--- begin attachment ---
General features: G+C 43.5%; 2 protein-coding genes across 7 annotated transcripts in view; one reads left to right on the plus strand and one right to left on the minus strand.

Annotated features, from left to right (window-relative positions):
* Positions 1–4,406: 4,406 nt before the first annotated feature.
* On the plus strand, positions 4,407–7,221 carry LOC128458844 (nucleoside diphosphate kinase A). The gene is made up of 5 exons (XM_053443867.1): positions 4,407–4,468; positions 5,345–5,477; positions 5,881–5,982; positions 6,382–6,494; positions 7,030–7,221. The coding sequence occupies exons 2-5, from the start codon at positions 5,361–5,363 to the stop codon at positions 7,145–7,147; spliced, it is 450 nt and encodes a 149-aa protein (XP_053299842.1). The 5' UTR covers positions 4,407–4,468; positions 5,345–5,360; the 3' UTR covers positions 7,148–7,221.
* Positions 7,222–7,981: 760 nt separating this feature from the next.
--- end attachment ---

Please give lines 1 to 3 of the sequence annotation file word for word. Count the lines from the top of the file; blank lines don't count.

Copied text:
General features: G+C 43.5%; 2 protein-coding genes across 7 annotated transcripts in view; one reads left to right on the plus strand and one right to left on the minus strand.

Annotated features, from left to right (window-relative positions):
* Positions 1–4,406: 4,406 nt before the first annotated feature.